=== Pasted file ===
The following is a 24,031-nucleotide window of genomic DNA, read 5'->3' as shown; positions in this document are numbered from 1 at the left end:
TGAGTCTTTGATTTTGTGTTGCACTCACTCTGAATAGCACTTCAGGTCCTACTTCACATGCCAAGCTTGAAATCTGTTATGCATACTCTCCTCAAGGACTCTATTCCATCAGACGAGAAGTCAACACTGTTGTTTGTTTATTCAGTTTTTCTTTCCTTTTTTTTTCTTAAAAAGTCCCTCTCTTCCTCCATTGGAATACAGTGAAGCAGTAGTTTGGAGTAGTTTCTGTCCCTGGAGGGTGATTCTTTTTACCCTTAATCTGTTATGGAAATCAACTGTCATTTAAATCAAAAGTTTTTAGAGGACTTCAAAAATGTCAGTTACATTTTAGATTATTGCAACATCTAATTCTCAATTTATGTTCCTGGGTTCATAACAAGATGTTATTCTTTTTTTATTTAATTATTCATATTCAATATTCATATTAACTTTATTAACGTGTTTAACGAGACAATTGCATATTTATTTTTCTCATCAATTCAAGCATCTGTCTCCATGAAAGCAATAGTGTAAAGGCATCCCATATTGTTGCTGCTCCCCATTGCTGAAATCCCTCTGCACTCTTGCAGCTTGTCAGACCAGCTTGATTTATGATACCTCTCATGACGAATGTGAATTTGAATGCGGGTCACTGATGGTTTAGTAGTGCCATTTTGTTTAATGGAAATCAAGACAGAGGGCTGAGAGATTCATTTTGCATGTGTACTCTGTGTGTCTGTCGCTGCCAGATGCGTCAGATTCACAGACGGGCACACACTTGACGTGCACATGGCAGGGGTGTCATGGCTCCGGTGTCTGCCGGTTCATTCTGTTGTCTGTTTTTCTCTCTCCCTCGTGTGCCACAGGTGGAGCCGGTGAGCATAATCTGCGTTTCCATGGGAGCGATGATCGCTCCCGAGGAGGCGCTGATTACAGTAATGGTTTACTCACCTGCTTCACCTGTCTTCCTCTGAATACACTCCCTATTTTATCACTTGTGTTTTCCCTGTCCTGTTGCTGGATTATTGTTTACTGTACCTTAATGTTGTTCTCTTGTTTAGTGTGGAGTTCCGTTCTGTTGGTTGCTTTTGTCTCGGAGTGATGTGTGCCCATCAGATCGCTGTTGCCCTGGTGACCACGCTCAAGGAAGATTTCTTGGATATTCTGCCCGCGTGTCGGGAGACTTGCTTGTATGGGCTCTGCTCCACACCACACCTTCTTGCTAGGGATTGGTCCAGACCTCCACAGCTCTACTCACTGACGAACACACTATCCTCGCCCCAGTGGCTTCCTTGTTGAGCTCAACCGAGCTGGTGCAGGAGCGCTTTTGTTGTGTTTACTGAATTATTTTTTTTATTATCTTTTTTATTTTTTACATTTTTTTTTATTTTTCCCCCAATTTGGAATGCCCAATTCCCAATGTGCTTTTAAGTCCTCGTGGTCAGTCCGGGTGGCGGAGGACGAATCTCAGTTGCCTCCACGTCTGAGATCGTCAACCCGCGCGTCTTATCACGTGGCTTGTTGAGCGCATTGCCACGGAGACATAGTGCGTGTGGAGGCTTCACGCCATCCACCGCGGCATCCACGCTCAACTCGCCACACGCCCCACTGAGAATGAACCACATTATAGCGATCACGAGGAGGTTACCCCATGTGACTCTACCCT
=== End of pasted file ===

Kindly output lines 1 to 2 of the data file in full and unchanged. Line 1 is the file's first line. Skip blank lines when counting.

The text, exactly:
The following is a 24,031-nucleotide window of genomic DNA, read 5'->3' as shown; positions in this document are numbered from 1 at the left end:
TGAGTCTTTGATTTTGTGTTGCACTCACTCTGAATAGCACTTCAGGTCCTACTTCACATGCCAAGCTTGAAATCTGTTATGCATACTCTCCTCAAGGACTCTATTCCATCAGACGAGAAGTCAACACTGTTGTTTGTTTATTCAGTTTTTCTTTCCTTTTTTTTTCTTAAAAAGTCCCTCTCTTCCTCCATTGGAATACAGTGAAGCAGTAGTTTGGAGTAGTTTCTGTCCCTGGAGGGTGATTCTTTTTACCCTTAATCTGTTATGGAAATCAACTGTCATTTAAATCAAAAGTTTTTAGAGGACTTCAAAAATGTCAGTTACATTTTAGATTATTGCAACATCTAATTCTCAATTTATGTTCCTGGGTTCATAACAAGATGTTATTCTTTTTTTATTTAATTATTCATATTCAATATTCATATTAACTTTATTAACGTGTTTAACGAGACAATTGCATATTTATTTTTCTCATCAATTCAAGCATCTGTCTCCATGAAAGCAATAGTGTAAAGGCATCCCATATTGTTGCTGCTCCCCATTGCTGAAATCCCTCTGCACTCTTGCAGCTTGTCAGACCAGCTTGATTTATGATACCTCTCATGACGAATGTGAATTTGAATGCGGGTCACTGATGGTTTAGTAGTGCCATTTTGTTTAATGGAAATCAAGACAGAGGGCTGAGAGATTCATTTTGCATGTGTACTCTGTGTGTCTGTCGCTGCCAGATGCGTCAGATTCACAGACGGGCACACACTTGACGTGCACATGGCAGGGGTGTCATGGCTCCGGTGTCTGCCGGTTCATTCTGTTGTCTGTTTTTCTCTCTCCCTCGTGTGCCACAGGTGGAGCCGGTGAGCATAATCTGCGTTTCCATGGGAGCGATGATCGCTCCCGAGGAGGCGCTGATTACAGTAATGGTTTACTCACCTGCTTCACCTGTCTTCCTCTGAATACACTCCCTATTTTATCACTTGTGTTTTCCCTGTCCTGTTGCTGGATTATTGTTTACTGTACCTTAATGTTGTTCTCTTGTTTAGTGTGGAGTTCCGTTCTGTTGGTTGCTTTTGTCTCGGAGTGATGTGTGCCCATCAGATCGCTGTTGCCCTGGTGACCACGCTCAAGGAAGATTTCTTGGATATTCTGCCCGCGTGTCGGGAGACTTGCTTGTATGGGCTCTGCTCCACACCACACCTTCTTGCTAGGGATTGGTCCAGACCTCCACAGCTCTACTCACTGACGAACACACTATCCTCGCCCCAGTGGCTTCCTTGTTGAGCTCAACCGAGCTGGTGCAGGAGCGCTTTTGTTGTGTTTACTGAATTATTTTTTTTATTATCTTTTTTATTTTTTACATTTTTTTTTATTTTTCCCCCAATTTGGAATGCCCAATTCCCAATGTGCTTTTAAGTCCTCGTGGTCAGTCCGGGTGGCGGAGGACGAATCTCAGTTGCCTCCACGTCTGAGATCGTCAACCCGCGCGTCTTATCACGTGGCTTGTTGAGCGCATTGCCACGGAGACATAGTGCGTGTGGAGGCTTCACGCCATCCACCGCGGCATCCACGCTCAACTCGCCACACGCCCCACTGAGAATGAACCACATTATAGCGATCACGAGGAGGTTACCCCATGTGACTCTACCCT